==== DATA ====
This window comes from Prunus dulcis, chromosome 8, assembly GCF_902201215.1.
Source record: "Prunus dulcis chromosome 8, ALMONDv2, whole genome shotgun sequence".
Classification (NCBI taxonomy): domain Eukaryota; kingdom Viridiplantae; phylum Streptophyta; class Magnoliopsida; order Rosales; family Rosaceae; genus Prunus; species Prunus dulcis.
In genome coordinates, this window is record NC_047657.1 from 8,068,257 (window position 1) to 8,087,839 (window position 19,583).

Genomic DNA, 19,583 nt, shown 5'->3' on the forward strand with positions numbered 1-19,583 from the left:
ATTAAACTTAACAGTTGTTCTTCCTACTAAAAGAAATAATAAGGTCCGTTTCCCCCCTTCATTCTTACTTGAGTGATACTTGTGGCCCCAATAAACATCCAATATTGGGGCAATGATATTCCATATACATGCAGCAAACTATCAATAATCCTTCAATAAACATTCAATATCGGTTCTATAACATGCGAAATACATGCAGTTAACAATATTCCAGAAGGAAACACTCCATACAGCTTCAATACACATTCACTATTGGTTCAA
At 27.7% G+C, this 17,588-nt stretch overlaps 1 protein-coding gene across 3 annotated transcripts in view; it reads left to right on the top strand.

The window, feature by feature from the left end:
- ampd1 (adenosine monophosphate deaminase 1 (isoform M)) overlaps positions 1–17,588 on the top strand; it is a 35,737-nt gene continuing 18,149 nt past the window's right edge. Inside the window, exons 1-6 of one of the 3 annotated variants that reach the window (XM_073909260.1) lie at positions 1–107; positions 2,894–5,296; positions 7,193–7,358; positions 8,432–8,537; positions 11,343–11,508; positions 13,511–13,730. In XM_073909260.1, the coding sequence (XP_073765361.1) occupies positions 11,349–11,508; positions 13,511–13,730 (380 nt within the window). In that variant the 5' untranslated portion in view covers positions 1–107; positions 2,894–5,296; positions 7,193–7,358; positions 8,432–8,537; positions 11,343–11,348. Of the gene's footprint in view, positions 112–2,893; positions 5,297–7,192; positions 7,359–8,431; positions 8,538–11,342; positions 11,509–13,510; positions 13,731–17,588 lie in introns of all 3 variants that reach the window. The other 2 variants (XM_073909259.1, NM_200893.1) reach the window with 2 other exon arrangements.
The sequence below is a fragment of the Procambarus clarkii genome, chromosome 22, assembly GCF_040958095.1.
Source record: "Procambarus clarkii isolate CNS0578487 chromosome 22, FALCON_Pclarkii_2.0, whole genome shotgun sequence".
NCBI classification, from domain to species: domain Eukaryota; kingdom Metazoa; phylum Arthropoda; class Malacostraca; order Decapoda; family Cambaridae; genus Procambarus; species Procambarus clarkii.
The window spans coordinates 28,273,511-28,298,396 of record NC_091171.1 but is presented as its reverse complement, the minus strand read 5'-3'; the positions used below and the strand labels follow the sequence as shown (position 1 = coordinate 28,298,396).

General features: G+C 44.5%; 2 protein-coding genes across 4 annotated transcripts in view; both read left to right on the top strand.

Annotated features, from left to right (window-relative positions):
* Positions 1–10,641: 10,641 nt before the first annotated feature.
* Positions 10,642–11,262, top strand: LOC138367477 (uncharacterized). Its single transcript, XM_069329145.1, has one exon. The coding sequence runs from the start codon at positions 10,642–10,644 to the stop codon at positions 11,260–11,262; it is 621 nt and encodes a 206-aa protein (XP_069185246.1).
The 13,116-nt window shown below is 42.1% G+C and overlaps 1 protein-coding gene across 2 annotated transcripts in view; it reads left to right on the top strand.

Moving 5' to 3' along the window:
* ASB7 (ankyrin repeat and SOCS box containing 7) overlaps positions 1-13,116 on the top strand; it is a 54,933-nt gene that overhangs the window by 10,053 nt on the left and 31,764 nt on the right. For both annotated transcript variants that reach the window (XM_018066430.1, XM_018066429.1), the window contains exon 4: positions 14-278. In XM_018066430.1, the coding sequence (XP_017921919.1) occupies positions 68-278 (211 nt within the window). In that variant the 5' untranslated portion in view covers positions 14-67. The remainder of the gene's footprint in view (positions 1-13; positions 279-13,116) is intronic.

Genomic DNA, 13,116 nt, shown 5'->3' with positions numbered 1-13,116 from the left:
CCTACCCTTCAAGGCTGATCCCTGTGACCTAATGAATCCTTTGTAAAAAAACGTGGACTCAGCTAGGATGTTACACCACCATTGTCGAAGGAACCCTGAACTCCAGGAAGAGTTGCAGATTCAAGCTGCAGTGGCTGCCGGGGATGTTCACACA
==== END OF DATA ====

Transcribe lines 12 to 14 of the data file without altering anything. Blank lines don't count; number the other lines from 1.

NCBI classification, from domain to species: domain Eukaryota; kingdom Metazoa; phylum Arthropoda; class Malacostraca; order Decapoda; family Cambaridae; genus Procambarus; species Procambarus clarkii.
The window spans coordinates 28,273,511-28,298,396 of record NC_091171.1 but is presented as its reverse complement, the minus strand read 5'-3'; the positions used below and the strand labels follow the sequence as shown (position 1 = coordinate 28,298,396).

General features: G+C 44.5%; 2 protein-coding genes across 4 annotated transcripts in view; both read left to right on the top strand.